Remember How A Guy "Accidentally" Deleted His Entire Company? Yeah, It Didn't Happen

"It was just a joke."

Cover image via Echo Getty Images/Cultura RF

A week ago, there was a story doing the rounds of social media about a man accidentally deleting his entire company with one line of bad code. Several mainstream British mainstream publications including The Independent picked up the incredible story.

A screenshot of the story published on The Independent. Take a look at those share numbers!

Image via The Independent

It shocked everyone on the Internet, and why wouldn't it? After all, it was a story of an all-too-familiar messy IT blunder we all go through

Marco Marsala, a man claiming to work for a United Kingdom web hosting company, accidentally "told" his computer to delete everything in his servers, seemingly removing all trace of his company and the websites that he looked after for his customers.

What made the man's story so compelling was the fact that he claimed that he had erased his company with a single line of bad code.

Because the tool he used relayed his code to every single company server, the man claimed that even the company’s backups were deleted.

Image via Giphy

"The problem command was "rm -rf": a basic piece of code that will delete everything it is told to. The “rm” tells the computer to remove; the r deletes everything within a given directory; and the f stands for “force”, telling the computer to ignore the usual warnings that come when deleting files."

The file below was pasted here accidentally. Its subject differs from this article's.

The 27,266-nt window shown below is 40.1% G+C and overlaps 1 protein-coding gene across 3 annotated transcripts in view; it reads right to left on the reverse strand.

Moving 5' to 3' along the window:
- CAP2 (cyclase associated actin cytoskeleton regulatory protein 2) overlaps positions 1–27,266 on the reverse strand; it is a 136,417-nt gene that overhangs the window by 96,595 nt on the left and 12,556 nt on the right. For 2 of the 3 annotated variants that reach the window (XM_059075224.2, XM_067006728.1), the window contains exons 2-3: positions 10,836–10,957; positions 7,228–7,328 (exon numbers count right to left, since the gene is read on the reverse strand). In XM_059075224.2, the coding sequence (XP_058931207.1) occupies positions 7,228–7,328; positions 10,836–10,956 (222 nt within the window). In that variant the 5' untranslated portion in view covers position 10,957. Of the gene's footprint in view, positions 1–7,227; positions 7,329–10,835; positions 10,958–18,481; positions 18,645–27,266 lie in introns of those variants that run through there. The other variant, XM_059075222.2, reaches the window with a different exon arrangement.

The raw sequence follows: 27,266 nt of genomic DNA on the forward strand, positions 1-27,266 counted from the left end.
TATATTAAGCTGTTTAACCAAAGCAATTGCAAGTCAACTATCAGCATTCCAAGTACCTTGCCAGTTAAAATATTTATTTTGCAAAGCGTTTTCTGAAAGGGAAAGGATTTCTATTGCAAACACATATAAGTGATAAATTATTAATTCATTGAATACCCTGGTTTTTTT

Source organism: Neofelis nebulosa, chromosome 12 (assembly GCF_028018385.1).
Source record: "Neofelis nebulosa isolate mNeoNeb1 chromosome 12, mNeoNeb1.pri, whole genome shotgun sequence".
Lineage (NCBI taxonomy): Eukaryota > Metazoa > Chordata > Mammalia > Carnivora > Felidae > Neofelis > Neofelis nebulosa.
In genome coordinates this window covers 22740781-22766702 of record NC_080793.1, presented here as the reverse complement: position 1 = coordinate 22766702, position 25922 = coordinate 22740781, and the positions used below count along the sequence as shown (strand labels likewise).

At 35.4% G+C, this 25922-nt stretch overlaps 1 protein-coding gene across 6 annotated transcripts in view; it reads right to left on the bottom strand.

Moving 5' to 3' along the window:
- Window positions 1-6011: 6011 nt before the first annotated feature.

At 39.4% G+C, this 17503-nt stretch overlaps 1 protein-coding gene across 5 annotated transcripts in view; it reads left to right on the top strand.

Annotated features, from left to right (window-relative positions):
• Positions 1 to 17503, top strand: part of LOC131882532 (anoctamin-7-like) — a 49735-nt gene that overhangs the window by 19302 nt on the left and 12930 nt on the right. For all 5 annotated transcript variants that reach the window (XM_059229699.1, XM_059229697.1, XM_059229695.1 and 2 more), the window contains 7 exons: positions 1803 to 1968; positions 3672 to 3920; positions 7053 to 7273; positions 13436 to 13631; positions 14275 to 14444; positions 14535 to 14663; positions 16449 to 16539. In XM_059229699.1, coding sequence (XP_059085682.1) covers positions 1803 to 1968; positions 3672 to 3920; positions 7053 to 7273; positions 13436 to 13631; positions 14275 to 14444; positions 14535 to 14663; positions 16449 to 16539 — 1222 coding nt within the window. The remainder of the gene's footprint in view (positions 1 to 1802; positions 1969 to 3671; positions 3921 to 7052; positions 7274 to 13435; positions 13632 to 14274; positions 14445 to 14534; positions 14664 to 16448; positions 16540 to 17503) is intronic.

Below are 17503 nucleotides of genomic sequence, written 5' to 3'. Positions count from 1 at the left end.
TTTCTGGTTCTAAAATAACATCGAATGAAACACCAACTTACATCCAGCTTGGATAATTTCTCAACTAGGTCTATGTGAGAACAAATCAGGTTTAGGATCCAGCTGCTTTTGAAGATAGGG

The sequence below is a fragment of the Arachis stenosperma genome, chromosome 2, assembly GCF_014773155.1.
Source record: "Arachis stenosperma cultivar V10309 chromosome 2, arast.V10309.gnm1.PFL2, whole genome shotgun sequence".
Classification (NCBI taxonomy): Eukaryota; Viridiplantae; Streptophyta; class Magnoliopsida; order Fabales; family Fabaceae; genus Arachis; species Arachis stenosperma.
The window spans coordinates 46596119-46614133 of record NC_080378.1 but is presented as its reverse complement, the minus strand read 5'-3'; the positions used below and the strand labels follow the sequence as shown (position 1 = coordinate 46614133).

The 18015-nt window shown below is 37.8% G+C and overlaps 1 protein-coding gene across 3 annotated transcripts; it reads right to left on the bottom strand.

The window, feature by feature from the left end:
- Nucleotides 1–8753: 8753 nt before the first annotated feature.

In return, people on the forum he had posted his story in, chimed in with advice on how to retrieve lost data, but the general consensus was that all hope was lost for bringing the websites back to life.

"I feel sorry to say that your company is now essentially dead," wrote a user.

Well, after the man made headlines, it was revealed, by Marco Marsala himself, to be just another hoax. In an interview with an Italian newspaper, he acknowledged, "It was just a joke."

Speaking to the Italian publication Repubblica, Marsala explained that the story was something of a viral marketing scheme for his startup, which outsources server management services. "The command that I mentioned in the article is harmless but it seems that almost no one has noticed," he said.

He reportedly told the newspaper that he was merely "trying to drum up attention for his own unnamed startup in a sort of guerrilla marketing scheme."

Image via TNW

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